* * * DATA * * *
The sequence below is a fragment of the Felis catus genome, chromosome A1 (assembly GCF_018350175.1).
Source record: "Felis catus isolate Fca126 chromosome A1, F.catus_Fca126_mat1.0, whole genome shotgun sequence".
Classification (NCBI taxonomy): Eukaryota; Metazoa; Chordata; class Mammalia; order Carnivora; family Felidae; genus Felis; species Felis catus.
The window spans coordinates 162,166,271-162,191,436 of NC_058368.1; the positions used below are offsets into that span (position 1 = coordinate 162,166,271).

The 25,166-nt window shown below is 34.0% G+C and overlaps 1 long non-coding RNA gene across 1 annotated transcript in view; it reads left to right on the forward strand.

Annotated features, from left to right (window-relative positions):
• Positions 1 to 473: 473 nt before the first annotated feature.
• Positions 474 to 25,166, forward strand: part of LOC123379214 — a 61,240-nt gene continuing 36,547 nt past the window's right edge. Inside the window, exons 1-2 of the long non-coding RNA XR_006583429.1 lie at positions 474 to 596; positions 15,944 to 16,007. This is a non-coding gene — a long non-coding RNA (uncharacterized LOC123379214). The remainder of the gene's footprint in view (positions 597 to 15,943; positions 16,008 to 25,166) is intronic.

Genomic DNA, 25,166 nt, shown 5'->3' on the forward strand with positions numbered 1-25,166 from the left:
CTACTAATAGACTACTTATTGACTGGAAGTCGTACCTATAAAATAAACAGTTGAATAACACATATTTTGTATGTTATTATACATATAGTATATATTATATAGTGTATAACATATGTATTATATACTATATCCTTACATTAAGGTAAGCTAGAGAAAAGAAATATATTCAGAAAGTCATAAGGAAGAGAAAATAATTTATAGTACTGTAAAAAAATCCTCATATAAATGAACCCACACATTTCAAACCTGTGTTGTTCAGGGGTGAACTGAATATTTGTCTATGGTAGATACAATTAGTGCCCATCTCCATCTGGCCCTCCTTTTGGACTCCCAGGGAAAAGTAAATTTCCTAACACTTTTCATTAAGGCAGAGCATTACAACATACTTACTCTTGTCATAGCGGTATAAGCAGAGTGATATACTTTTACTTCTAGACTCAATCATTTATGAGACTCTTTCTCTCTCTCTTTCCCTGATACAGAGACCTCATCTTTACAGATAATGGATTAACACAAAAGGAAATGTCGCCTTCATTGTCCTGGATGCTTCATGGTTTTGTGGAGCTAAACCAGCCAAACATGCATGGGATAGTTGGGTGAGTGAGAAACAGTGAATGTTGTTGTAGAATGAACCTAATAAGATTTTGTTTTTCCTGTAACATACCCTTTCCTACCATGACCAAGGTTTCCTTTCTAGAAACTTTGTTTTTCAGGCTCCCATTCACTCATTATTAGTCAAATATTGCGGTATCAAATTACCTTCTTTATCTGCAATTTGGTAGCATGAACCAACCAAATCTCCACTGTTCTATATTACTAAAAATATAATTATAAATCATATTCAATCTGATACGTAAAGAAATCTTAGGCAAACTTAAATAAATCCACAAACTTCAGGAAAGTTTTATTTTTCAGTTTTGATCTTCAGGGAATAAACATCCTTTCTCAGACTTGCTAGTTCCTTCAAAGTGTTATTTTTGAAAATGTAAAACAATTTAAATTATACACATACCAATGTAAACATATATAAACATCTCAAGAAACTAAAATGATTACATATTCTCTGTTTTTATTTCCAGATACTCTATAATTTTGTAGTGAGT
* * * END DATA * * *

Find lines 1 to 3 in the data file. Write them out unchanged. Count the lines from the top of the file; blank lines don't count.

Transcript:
The sequence below is a fragment of the Felis catus genome, chromosome A1 (assembly GCF_018350175.1).
Source record: "Felis catus isolate Fca126 chromosome A1, F.catus_Fca126_mat1.0, whole genome shotgun sequence".
Classification (NCBI taxonomy): Eukaryota; Metazoa; Chordata; class Mammalia; order Carnivora; family Felidae; genus Felis; species Felis catus.